Mobile Penetration Testing

What is a Mobile Application Penetration Testing?

Most mobile applications process, store and interact with sensitive information from every market and can introduce additional vulnerabilities to your organization. By thoroughly testing your mobile application and backend web services, you may identify and remediate the risks posed to your organization and customer data.  The Offensive Logic follows a well-defined methodology that covers all aspects of mobile application’s vulnerability identification and allows you to make sound decisions on the proper approach for remediation.

Our Mobile Application Penetration Test is performed from a remote location and covers the OWASP recommended test, including but not limited to, identifying if the application is susceptible to the OWASP Top 10 vulnerabilities.

Testing is initially conducted from an unauthenticated perspective, then it is authenticated with the credentials that you provide to the tester. Testing is steered across both the iOS and Android mobile operating systems and is currently supported by OS versions.

Supported Platforms

Mobile Penetration Testing 1 Mobile Penetration Testing 2

Think about. Quick facts about Smartphone Mobile Usage Statistics

  • 62% of users accessed the internet using their mobile phones. Statista
  • By 2020, the number of smartphone users is projected to reach 2.87 billion. Statista
  • In November 2018, Statisa measured that, mobile devices accounted for 48.2% of website traffic worldwide (excluding tablets). Statista
  • By the start of 2018, consumers downloaded 178.1 billion mobile apps to their smart devices. Statista
  • Consumers spend $930 Billion USD, using mobile payment applications. Upwork

Think about. What does your mobile device know about you?

  • Password stored in the file system and web browser autofill
  • Information in deleted files, files can be recovered until the flash is overwritten
  • Downloaded bank statements
  • Address book and windows contact
  • Credit card numbers from statements and browser autofill
  • Downloaded tax documents
  • Text log stored on the phone
  • Call record stored on the phone
  • Browser history and web cookies
  • Photos and navigation info

Benefits and Value of 

Mobile Penetration Testing

for you

Mobile application security testing provides a considerable risk reduction for your organization, in addition to an increase in confidence in the use of your application.

  1. Perform real-world attacks on Mobile Devices and Mobile Applications
  2. Explore OWASP Top Ten Mobile and Web most common vulnerabilities
  3. Expert testing in a reasonable time frame, and at a reasonable price
  4. Top-skilled, experienced, ethical hackers do manual security testing of your application
  5. Mature, highly-disciplined, well-documented processes and precise results
  6. A tester “playbook” containing the latest attack methods and techniques
  7. Get compliant with PCI DSS or HIPAA certification requirements

Not enough? move on

Ready to start building up your cyber resilience?​

 

Contact us today and find out how our experts can help provide the information security assurances you need.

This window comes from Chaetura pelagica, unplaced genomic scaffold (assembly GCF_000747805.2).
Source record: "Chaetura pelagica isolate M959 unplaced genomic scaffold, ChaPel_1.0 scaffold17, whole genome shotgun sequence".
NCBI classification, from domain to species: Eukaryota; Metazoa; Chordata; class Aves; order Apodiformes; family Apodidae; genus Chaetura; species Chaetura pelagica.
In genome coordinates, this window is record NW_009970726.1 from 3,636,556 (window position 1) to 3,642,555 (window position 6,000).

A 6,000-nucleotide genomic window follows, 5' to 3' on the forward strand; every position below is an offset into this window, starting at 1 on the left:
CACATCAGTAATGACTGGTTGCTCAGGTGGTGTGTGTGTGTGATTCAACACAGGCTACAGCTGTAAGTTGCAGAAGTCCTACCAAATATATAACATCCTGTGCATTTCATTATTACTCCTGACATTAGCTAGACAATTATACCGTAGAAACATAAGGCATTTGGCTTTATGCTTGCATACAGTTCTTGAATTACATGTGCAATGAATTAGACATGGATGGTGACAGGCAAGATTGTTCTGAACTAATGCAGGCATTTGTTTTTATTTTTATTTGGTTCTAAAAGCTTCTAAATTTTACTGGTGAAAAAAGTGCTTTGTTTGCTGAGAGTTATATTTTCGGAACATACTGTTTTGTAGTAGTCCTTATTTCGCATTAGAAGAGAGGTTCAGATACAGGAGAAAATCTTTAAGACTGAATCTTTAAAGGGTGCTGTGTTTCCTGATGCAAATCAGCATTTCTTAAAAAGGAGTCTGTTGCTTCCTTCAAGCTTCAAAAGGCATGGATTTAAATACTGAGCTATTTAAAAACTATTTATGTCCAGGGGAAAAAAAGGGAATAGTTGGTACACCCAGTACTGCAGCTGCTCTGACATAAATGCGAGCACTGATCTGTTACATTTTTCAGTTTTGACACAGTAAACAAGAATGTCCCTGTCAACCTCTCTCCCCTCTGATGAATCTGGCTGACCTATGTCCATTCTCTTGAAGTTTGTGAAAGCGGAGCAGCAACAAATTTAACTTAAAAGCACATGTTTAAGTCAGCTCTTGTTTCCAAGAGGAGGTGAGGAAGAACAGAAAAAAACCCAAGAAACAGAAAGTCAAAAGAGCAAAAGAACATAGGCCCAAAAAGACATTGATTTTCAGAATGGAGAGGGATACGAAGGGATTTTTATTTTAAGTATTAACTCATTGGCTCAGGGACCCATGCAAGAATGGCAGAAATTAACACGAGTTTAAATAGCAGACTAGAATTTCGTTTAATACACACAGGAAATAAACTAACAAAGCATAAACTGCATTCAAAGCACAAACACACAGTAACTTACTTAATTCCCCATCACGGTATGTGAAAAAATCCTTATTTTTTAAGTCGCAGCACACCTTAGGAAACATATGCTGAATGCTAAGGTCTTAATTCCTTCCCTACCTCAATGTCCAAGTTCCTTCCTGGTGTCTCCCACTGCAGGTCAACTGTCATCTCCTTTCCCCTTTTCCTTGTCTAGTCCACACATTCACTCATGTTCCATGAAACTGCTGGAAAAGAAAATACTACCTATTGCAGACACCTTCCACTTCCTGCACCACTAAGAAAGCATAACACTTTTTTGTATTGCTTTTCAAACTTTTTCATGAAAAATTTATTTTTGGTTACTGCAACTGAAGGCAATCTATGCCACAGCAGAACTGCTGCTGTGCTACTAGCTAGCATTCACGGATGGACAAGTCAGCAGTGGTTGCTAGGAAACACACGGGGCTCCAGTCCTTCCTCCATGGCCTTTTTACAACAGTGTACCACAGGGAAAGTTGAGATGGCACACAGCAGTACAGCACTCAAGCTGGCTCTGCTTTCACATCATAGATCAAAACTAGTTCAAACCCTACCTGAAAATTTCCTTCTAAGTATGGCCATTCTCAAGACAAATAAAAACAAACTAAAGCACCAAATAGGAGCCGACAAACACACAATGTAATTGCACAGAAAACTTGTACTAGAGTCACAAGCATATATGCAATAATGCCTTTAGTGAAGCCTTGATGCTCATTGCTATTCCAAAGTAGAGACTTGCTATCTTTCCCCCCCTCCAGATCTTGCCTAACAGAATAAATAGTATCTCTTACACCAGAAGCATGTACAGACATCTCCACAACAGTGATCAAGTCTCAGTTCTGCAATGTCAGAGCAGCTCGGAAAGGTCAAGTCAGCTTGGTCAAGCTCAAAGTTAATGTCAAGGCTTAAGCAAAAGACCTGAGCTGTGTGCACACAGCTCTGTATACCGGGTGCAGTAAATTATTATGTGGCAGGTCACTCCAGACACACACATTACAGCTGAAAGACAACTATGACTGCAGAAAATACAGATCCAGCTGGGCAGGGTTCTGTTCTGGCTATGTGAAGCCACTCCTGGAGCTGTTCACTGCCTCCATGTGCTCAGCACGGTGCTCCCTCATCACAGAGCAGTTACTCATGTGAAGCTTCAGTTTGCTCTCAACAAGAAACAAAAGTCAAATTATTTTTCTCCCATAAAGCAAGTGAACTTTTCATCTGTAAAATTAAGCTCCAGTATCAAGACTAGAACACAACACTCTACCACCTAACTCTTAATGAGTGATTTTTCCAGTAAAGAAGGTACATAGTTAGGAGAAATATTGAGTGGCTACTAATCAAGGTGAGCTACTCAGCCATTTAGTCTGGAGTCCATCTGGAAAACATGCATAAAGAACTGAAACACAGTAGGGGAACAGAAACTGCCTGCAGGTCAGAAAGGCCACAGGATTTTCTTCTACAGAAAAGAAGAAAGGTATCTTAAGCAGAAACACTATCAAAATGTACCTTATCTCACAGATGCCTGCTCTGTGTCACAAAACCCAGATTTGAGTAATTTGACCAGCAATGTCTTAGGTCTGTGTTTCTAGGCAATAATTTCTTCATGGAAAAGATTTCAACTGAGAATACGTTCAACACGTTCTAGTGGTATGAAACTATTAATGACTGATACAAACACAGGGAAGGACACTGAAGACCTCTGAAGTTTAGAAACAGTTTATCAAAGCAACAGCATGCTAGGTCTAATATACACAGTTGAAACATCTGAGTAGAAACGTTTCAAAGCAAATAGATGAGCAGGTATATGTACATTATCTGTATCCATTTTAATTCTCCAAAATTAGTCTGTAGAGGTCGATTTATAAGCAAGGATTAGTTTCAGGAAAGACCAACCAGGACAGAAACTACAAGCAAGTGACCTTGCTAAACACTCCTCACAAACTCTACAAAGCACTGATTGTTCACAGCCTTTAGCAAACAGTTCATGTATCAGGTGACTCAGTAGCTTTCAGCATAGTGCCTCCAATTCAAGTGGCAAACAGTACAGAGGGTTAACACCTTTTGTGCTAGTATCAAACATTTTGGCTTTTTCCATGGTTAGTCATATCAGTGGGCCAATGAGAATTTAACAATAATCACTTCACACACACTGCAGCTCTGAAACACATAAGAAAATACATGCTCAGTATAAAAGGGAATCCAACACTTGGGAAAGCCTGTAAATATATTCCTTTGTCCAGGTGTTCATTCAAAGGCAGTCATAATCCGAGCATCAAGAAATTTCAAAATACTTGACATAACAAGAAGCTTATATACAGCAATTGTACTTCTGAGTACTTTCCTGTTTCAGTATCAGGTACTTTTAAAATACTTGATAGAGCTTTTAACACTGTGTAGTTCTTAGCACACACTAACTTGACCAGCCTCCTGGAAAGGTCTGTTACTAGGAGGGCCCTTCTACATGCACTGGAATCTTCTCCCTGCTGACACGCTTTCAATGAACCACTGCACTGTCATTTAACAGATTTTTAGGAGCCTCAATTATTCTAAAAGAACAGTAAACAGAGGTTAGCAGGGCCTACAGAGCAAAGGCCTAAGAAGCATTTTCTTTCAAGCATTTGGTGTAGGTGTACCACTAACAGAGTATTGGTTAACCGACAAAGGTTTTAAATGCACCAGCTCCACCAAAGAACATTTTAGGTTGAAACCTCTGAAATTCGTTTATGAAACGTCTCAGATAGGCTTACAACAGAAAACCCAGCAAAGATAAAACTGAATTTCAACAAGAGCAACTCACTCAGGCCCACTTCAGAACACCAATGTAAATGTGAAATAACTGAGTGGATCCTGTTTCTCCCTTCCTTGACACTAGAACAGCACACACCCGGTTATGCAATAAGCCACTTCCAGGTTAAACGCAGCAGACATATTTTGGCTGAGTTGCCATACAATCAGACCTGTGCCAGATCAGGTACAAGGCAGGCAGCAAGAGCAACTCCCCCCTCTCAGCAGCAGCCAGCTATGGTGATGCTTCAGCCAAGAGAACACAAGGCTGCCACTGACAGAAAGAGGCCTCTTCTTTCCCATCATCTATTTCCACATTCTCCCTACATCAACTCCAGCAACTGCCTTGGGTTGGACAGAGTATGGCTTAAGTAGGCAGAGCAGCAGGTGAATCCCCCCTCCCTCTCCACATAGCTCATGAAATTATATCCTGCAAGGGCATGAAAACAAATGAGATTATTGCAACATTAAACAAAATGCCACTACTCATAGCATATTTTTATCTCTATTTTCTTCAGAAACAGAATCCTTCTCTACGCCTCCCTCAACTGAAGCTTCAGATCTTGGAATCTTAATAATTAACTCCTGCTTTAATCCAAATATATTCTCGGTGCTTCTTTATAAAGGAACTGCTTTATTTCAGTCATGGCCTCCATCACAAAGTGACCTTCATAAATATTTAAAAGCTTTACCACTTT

What other benefits of trying to hack a mobile application?

Benefits of conducting a Penetration Testing of a mobile application include:

Insights

Validate internal security measures and processes against industry best practices

Proactively harden your applications against malicious attacks

Identify and provide remediation guidance on coding flaws

Proactivity

Educate developers on secure coding best practices

Efficiency

Reduce costs associated with security bug fixes by producing secure code on an early stage in the software development cycle

Conduct security assessment of crucial applications and 3rd party software

Compliance

Satisfy compliance requirements such as PCI DSS and ISO27001

What is our Mobile Penetration Testing Methodology?

The testing of mobile applications requires the use of an interactive process, whereby all testing needs to be conducted on both iOS and Android devices and across all supported operating system versions.

We follow the Open Web Application Security Project (OWASP) methodologies in the testing of web applications and websites to ensure a comprehensive coverage of whether testing is authenticated or unauthenticated.

We manually test the security in the following areas: memory, file system, and network communication. Our Mobile Application Penetration consists of:

Kickoff meeting &

discovery

 

Identify Objectives and Threat Modelling. We want to learn about your application’s use cases. For us it is critical to understand the types of bugs that are possible in the code we’re reviewing.

The discovery requires security engineers to collect information that is essential to understanding the events that lead to the successful exploitation of mobile applications.

Assessment: or analysis involves the penetration tester going through the mobile application source code and identifying the potential entry points and weaknesses that can be exploited.

Hands-on
assessment

Exploitation

Involves the penetration tester leveraging the discovered vulnerabilities to take advantage of the mobile application in a manner not intended by the developers initially did not intend.

i

It’s the final stage of the methodology, and it involves recording and presenting the discovered issues in a manner that makes sense to management. This is also the stage that differentiates a penetration test from an attack. A more detailed discussion of the four stages follows.

Reporting

with a detailed analysis and threat report

FAQs

Frequently Asked Questions.
Here are some common questions about iOS penetratration\Android penetration testing

How does your security test a mobile application?

Most vulnerable aspects of the mobile application back-end services are ignored by the developers and security teams.

These back-end services are generally RESTful APIs using JSON, XML or AMF technology. These services are similar to web applications at a High level and are vulnerable to common web application vulnerabilities like injection, RCE, XXE, etc.